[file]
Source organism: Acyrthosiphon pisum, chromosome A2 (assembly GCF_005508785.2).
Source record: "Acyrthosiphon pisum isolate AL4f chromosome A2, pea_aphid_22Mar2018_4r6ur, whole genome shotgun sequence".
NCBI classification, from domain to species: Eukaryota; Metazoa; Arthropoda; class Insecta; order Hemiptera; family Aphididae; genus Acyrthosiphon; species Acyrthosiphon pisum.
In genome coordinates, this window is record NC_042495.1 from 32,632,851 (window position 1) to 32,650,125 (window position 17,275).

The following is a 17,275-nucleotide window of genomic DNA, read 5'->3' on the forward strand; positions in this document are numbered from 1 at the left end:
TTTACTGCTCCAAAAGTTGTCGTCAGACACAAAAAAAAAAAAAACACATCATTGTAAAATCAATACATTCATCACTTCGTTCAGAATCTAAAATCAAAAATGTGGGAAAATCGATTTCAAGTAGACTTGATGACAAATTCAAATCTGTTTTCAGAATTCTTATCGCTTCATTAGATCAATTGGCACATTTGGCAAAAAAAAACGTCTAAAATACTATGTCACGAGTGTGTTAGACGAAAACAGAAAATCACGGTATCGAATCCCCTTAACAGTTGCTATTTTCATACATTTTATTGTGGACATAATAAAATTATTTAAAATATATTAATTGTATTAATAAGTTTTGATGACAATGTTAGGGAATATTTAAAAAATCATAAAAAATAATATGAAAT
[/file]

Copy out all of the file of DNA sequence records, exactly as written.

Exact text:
Source organism: Acyrthosiphon pisum, chromosome A2 (assembly GCF_005508785.2).
Source record: "Acyrthosiphon pisum isolate AL4f chromosome A2, pea_aphid_22Mar2018_4r6ur, whole genome shotgun sequence".
NCBI classification, from domain to species: Eukaryota; Metazoa; Arthropoda; class Insecta; order Hemiptera; family Aphididae; genus Acyrthosiphon; species Acyrthosiphon pisum.
In genome coordinates, this window is record NC_042495.1 from 32,632,851 (window position 1) to 32,650,125 (window position 17,275).

The following is a 17,275-nucleotide window of genomic DNA, read 5'->3' on the forward strand; positions in this document are numbered from 1 at the left end:
TTTACTGCTCCAAAAGTTGTCGTCAGACACAAAAAAAAAAAAAACACATCATTGTAAAATCAATACATTCATCACTTCGTTCAGAATCTAAAATCAAAAATGTGGGAAAATCGATTTCAAGTAGACTTGATGACAAATTCAAATCTGTTTTCAGAATTCTTATCGCTTCATTAGATCAATTGGCACATTTGGCAAAAAAAAACGTCTAAAATACTATGTCACGAGTGTGTTAGACGAAAACAGAAAATCACGGTATCGAATCCCCTTAACAGTTGCTATTTTCATACATTTTATTGTGGACATAATAAAATTATTTAAAATATATTAATTGTATTAATAAGTTTTGATGACAATGTTAGGGAATATTTAAAAAATCATAAAAAATAATATGAAAT